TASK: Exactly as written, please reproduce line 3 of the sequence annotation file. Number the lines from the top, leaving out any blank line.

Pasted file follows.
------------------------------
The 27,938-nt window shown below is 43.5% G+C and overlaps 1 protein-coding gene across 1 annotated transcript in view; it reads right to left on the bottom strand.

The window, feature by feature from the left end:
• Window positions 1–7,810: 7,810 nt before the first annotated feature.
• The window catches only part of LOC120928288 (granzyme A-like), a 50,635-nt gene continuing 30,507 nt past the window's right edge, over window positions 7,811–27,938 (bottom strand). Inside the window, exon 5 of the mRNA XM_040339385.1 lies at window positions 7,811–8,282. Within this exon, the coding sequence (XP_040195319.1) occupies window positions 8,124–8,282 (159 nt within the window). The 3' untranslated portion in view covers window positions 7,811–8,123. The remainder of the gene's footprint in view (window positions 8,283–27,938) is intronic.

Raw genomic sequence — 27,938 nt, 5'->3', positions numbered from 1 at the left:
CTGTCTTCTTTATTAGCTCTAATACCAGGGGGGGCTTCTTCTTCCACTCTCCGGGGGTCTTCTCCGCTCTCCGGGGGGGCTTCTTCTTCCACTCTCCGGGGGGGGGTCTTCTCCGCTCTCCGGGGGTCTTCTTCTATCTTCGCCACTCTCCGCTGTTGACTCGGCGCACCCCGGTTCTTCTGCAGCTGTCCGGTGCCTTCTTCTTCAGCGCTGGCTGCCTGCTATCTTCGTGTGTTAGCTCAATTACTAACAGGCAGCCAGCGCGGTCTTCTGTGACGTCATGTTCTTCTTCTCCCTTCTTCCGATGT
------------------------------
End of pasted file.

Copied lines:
• Window positions 1–7,810: 7,810 nt before the first annotated feature.